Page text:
Today, Vincent van Gogh is considered a world-renowned painter and artistic genius. This was not always the case.

Van Gogh lived in poverty and anonymity for most of his life.

He was born on March 30, 1853, one year to the day after his parents' first child (also named Vincent) arrived stillborn. He grew up poor and left school to help support his family. He worked in galleries and with art dealers but had a habit of falling in love with women who didn't love him back. After his first heartbreak, he became a teacher and religious evangelist. But when his contract at the church wasn't renewed, van Gogh turned to painting.


Though clearly talented, van Gogh didn't achieve fame or wealth for his work while he as alive. He suffered from mental illness and eventually checked himself into a hospital where he completed some of his most seminal works, including "Starry Night" and "Irises."

"Starry Night" and "Irises."

But while his genius and talent were second to none, there was one way Van Gogh was just like the rest of us.

He wrote more than 900 letters to his younger brother Theo, a lifelong companion and confidant. Even as his work matured and his talent took shape, Vincent van Gogh's letters revealed he still felt overwhelmed, inadequate, and anxious, especially when beginning a new piece. That fear is something we're all familiar with.

But even in his darkest hours, van Gogh fought that fear in order to create.

"You don’t know how paralyzing it is, that stare from a blank canvas that says to the painter you can't do anything," Vincent wrote to his brother.

"Life itself likewise always turns towards one an infinitely meaningless, discouraging, dispiriting blank side on which there is nothing, any more than on a blank canvas. But however meaningless and vain, however dead life appears, the man of faith, of energy, of warmth, and who knows something, doesn’t let himself be fobbed off like that. He steps in and does something, and hangs on to that."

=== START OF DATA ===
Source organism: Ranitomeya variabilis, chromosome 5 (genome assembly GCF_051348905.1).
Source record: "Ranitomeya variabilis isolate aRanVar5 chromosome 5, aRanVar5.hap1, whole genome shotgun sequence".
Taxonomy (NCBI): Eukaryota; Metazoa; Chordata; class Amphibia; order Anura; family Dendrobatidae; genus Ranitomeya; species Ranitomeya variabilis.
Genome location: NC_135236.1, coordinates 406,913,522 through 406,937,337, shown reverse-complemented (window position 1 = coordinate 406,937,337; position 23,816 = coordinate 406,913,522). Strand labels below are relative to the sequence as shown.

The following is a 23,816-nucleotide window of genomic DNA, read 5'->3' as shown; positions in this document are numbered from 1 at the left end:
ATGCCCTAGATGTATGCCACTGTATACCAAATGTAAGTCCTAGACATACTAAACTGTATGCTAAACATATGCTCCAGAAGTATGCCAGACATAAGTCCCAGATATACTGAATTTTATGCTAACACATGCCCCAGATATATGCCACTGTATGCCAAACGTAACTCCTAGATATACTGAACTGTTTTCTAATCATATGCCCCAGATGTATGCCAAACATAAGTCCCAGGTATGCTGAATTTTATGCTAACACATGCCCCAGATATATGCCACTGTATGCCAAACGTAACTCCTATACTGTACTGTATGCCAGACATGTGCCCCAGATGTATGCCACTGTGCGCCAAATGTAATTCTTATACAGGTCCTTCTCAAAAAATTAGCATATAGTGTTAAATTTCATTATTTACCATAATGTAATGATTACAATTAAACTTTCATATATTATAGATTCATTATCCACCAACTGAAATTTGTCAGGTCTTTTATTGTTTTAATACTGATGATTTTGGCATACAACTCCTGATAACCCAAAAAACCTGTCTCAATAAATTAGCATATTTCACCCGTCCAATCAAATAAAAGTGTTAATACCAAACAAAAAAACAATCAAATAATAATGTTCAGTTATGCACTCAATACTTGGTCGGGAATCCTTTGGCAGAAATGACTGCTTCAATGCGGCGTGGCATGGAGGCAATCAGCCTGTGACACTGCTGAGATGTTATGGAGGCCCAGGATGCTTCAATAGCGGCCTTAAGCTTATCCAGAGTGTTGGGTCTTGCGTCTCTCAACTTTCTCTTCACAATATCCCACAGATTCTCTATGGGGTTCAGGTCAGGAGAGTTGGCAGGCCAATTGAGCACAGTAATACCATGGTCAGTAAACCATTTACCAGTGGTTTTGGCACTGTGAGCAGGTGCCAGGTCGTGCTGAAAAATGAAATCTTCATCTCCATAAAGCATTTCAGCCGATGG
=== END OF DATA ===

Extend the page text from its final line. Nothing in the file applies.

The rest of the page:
Cartoonist Gavin Aung Than of Zen Pencils adapted van Gogh's letter to Theo into a comic story that feels as relevant today as it did in the 1880s.

Comic by Gavin Aung Than, used with permission.

Like van Gogh, most of us will struggle with feelings of inadequacy and fear at some point.

That's when we need to step up for ourselves the most.

Whether you're stressed about work, creative pursuits, or trying something new, it may help to find an accountability partner. That's someone you know and trust who you can share your goals and fears with, and vice versa. Exchanging hundreds of letters back and forth was van Gogh's style, but a quick coffee or text of support and encouragement may be just the boost you both need to get started.

Self-care and positive affirmations can also be useful when you need a little push. A study from Carnegie Mellon University confirms self-affirmations can improve problem-solving abilities and protect against stress. So in moments of doubt, extend yourself a little grace and remind yourself just how awesome you are. You don't have to be perfect. But if it's something you want, give it your best shot.

​Epilogue: So just how and when did van Gogh find success?

In his lifetime, van Gogh completed thousands of sketches, drawings, and watercolor and oil paintings. After his death at the age of 37 and Theo's death six months later, van Gogh's sister-in-law Johanna put his artwork on display in Paris. There, his popularity grew, and van Gogh was eventually celebrated as a pioneering painter and eminent Dutch artist.

Happy ending? Not quite. But an ending that wouldn't be possible if van Gogh hadn't "stepped in and done something." And we can hang on to that.

Joy

Man uses TikTok to offer 'dinner with dad' to any kid that needs one, even adult ones

Summer Clayton is the father of 2.4 million kids and he couldn’t be more proud.